January 11, 2017
STATE OF IOWA, Plaintiff-Appellee,
CURTIS JACK ALFORD, Defendant-Appellant.
from the Iowa District Court for Polk County, Gregory D.
Brandt, District Associate Judge.
Alford appeals the sentence imposed following his
Alford plea. SENTENCE VACATED AND REMANDED.
C. Smith, State Appellate Defender, and Martha J. Lucey,
Assistant Appellate Defender, for appellant.
J. Miller, Attorney General, and Genevieve Reinkoester,
Assistant Attorney General, for appellee.
Considered by Vaitheswaran, P.J., and Potterfield and Bower,
Background Facts and Proceedings.
November 15, 2015, Curtis Alford drove his Chevy Tahoe into a
Ford F-150 carrying the three complaining witnesses. The
F-150 was pushed out of the intersection onto a yard of an
adjacent home and rolled, landing on the driver's side.
Alford fled the scene on foot.
the F-150 was rolled back onto its wheels, two of the
complaining witnesses were able to exit the vehicle by
themselves. The third complaining witness had to be
extricated from the vehicle. Two of the Ford F-150 occupants
were transported to the hospital for treatment.
officers arrived and eventually located Alford. Officers
instructed him to stop and lie down on the ground, and he
complied. Alford's face was bleeding, and he had multiple
cuts on his arm. He was transported to the hospital for
treatment. While there, urine samples were obtained and sent
off for blood-alcohol content (BAC) testing. The results
later indicated a BAC of .065.
State charged Alford with leaving the scene of an injury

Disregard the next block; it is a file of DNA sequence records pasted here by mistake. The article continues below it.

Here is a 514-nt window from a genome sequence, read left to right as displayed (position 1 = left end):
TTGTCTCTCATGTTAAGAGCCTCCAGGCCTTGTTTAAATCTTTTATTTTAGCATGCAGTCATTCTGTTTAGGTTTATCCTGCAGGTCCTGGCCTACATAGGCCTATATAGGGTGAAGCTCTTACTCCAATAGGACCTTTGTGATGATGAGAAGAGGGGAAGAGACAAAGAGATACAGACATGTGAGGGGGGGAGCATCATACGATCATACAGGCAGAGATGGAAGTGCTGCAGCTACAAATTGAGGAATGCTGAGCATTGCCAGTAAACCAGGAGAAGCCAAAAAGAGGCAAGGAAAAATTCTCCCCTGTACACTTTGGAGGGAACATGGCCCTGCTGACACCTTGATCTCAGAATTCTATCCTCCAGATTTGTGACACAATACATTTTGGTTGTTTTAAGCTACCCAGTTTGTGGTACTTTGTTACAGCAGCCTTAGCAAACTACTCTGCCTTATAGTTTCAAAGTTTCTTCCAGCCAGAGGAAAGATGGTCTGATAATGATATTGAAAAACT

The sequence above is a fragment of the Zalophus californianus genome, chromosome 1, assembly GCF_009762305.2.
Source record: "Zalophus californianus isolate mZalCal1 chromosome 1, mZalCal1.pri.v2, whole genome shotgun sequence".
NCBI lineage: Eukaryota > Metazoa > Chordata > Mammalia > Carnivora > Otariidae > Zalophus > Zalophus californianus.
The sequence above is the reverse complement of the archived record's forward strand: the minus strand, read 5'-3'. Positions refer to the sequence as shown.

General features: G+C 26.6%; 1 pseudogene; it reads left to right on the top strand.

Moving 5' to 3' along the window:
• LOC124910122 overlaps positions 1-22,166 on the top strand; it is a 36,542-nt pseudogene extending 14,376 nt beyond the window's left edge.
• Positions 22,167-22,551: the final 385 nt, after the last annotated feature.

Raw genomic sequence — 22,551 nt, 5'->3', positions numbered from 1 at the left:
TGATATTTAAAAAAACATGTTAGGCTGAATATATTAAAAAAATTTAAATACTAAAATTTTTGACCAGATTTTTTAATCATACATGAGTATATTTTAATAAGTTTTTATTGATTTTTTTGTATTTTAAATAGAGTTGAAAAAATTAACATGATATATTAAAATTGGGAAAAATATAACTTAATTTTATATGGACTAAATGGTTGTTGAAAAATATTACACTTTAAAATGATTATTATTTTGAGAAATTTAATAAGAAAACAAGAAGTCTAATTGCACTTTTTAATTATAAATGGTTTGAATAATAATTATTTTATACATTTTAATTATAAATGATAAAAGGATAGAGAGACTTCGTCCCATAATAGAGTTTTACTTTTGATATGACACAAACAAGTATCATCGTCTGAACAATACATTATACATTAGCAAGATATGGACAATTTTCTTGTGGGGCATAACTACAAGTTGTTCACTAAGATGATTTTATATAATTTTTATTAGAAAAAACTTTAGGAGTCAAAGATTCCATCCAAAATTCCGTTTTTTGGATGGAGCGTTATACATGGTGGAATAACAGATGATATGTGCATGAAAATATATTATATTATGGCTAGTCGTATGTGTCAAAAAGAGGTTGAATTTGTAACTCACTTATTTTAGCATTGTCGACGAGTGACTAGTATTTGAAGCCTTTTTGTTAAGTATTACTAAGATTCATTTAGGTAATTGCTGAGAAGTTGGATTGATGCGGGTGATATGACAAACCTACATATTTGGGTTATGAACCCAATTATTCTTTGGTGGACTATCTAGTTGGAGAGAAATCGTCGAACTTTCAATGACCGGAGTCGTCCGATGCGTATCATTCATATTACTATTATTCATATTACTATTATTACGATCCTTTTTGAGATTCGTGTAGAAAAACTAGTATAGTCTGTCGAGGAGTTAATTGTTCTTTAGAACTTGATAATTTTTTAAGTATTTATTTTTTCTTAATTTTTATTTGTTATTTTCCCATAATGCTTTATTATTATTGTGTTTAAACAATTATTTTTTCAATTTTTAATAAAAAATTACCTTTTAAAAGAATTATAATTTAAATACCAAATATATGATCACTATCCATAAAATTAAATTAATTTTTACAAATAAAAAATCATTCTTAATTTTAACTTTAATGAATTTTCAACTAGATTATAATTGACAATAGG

accident, in violation of Iowa Code section 321.261(2)
(2015), along with other charges. Alford entered a written
guilty plea pursuant to North Carolina v. Alford,
acknowledging "strong evidence of his
guilt" and agreeing the court "may consider
statements of counsel, the minutes of testimony and police
reports." After accepting the Alford plea
February 12, 2016, the court scheduled sentencing for March
11. Alford waived the reporting of the sentencing proceeding.
The court sentenced Alford to one year in jail with all but
forty-five days suspended. He was also placed on two
years' probation. Alford appeals.
Standard of Review.
review of the district court's sentencing decision is for
an abuse of discretion. See State v. Hill, 878
N.W.2d 269, 272 (Iowa 2016). "In applying discretion,
the court 'should weigh and consider all pertinent
matters in determining proper sentence, including the nature
of the offense, the attending circumstances, defendant's
age, character and propensities and chances of his reform. .
. . The punishment should fit both the crime and the
individual.'" State v. August, 589 N.W.2d
740, 744 (Iowa 1999) (citations omitted). Additionally, when
the district court imposes a sentence within the statutory
limit, the sentence is "cloaked with a strong
presumption in its favor." State v. Formaro,
638 N.W.2d 720, 724 (Iowa 2002).
court abuses its discretion when its decision is based on
"clearly untenable" grounds or the extent of
discretion exercised is "clearly unreasonable."
Hill, 878 N.W.2d at 272. A court's sentencing
rationale is "untenable when it is not supported by
substantial evidence or when it is based on an erroneous
application of the law." Id. Iowa Rule of
Criminal Procedure 2.23(3)(d) requires the district court to
provide "at least a cursory explanation" for the
sentence imposed to allow for appellate review of its
exercise of discretion. See State v. Jacobs, 607
N.W.2d 679, 690 (Iowa 2000). "[I]f the defendant waives